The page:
by Jane Claudio
Don’t you hate that lunch-hour-on-the-first-day-of-high-school feeling? When there’s one thing in the room that doesn’t belong, and that one thing is you? I remember standing in the lunchroom entryway, paper bag in hand, overwhelmed by the rumbling of one hundred conversations. I stood wide-eyed, watching the human traffic flow, wondering how I could possibly merge myself into it all. Does this sound familiar?
Having low self-confidence doesn’t end when we grow into adults. We all feel this way sometimes (unless we’re in denial), especially in situations where we have to prove ourselves, like job interviews and networking events.
For me, this feeling resurfaced when I moved to Nashville to pursue a career in pop music. It seemed like everyone I met in Nashville was famous, friends with someone famous, played behind someone famous, or was soon-to-be famous. Not me. I wasn’t a big fish anymore. I was a minnow in the ocean. My confidence had disappeared; I felt so small. So, I just learned to fake it. The mind is a powerful asset.
I’m sure you’ve heard the phrase, “fake it ‘till you make it,” and I’m here to show you how. It might feel a lot like lying to act confident when you’re not, or trying to convince people that you have what it takes, when you’re not even convinced yourself. But getting anywhere in life depends on how willing we are to do things that we don’t feel like doing. Such as pulling ourselves out of bed on a rainy morning to enter the rat race of rush-hour gridlock.
Let me take you by the hand, and show you the art of faking it. No one is exempt from that freshman feeling, and everyone can learn to overcome it. Here are some practical tips to trick other people into thinking you’re confident.
The first thing—as I’m sure you could have guessed—is body language. Use your imagination. What words come to mind when you think of how people like Barack Obama and Lady Gaga carry themselves? Powerful, poised, capable. Now pretend. How would you stand if you knew you had something irreplaceable to offer? How would you walk if you were someone worth knowing? Do that. Stand up straight with your chin up. Make your body tall. Lean forward, not back.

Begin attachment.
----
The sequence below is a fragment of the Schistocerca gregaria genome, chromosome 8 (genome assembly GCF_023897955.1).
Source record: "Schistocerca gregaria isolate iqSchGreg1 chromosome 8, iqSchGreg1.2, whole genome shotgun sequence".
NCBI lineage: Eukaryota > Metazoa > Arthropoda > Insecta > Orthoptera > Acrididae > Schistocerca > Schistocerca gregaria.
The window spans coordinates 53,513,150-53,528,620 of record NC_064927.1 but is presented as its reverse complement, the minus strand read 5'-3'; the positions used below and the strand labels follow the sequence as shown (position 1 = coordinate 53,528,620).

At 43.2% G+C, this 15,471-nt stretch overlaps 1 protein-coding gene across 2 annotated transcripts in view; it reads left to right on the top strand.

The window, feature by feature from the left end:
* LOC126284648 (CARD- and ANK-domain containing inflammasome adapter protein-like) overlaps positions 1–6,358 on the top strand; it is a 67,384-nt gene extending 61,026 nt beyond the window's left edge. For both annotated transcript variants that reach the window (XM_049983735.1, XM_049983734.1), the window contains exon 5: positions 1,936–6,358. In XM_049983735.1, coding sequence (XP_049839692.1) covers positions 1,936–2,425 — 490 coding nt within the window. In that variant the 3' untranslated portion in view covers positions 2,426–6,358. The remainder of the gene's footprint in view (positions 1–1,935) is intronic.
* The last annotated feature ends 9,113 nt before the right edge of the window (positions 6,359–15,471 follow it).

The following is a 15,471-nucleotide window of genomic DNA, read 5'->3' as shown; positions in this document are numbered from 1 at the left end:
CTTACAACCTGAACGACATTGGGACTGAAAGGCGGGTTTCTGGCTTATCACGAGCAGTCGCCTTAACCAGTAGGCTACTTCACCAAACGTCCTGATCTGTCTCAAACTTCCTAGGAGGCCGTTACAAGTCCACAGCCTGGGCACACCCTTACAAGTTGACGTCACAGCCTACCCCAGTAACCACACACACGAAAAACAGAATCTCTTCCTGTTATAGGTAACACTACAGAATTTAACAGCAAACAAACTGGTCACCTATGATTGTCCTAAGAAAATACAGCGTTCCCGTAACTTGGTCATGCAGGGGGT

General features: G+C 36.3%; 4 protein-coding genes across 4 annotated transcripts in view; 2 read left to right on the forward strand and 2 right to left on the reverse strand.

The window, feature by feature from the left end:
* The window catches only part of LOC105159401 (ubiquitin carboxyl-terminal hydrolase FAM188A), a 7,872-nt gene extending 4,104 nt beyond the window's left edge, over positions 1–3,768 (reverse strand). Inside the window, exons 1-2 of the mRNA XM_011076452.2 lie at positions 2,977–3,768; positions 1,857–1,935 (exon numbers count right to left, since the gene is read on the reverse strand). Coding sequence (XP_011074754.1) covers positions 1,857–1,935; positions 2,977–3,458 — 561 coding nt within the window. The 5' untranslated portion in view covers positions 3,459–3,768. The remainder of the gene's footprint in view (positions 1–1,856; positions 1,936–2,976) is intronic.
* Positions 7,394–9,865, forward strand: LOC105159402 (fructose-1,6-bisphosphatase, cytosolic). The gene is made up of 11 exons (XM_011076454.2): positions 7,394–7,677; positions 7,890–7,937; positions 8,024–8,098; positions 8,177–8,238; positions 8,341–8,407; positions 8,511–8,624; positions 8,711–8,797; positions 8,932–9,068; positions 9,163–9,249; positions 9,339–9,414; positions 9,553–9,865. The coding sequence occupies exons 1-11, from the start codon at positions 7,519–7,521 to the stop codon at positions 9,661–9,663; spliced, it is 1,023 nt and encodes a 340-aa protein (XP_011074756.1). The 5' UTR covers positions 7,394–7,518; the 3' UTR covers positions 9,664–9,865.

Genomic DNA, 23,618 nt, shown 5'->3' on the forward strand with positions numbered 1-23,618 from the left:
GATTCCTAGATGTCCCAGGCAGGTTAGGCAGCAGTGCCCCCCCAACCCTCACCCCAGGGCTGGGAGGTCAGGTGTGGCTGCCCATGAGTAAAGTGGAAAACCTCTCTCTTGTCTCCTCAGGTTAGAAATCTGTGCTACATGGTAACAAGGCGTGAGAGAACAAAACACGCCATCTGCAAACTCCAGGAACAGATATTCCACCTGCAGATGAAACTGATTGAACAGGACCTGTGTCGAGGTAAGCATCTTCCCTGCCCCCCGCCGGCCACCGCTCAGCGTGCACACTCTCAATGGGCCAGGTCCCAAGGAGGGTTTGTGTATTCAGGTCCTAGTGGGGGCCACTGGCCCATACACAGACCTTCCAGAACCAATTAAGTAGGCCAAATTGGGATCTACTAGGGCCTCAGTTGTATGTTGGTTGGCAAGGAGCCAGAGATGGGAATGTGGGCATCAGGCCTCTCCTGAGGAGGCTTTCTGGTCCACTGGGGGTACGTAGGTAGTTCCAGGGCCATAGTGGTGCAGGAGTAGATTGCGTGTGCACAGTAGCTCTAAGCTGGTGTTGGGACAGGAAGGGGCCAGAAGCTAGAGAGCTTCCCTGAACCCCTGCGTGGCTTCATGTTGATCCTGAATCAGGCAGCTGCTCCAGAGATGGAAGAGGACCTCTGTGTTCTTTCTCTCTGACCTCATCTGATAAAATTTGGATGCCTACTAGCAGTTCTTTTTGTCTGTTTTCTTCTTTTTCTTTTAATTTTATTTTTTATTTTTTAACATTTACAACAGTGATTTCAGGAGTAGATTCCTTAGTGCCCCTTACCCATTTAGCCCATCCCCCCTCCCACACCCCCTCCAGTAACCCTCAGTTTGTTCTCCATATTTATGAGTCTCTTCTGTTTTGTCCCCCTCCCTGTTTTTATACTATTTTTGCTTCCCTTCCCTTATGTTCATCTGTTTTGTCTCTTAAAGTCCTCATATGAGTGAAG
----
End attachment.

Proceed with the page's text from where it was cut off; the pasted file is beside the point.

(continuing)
There is actually some amazing science that says powerful body language makes a person feel more powerful. I’ve linked the Ted Talk here, and it is totally worth your time.
Here’s another thing that you could have guessed: the way we make eye contact (or don’t) has a big impact on how we are perceived. We all learned it when we were young—to look people in the eyes when they’re talking to us. Yes, it’s polite, but it also projects confidence. Eye contact says, “I’m here, and I’m engaged. I’m not afraid to be seen.”
While you’re at it, don’t forget what Orphan Annie said best, “You’re never fully dressed without a smile.” Psychology Today shares that smiling can make a person appear more competent, likeable, and trustworthy. But even more than that, smiling makes a person feel happier. In the same way that powerful body language makes you feel powerful, smiling makes you feel happy. Funny how it works both ways: acting happy makes you feel happy, acting confident makes you feel confident.
The next time you’re in a setting where you feel inferior or feel like the other, use your imagination, and pretend you belong. Stand up straight like you know who you are. Make warm eye contact, give a firm handshake, and smile when you talk. It’s easy to convince others that you are self-assured. And while you’re at it, you might even convince yourself.
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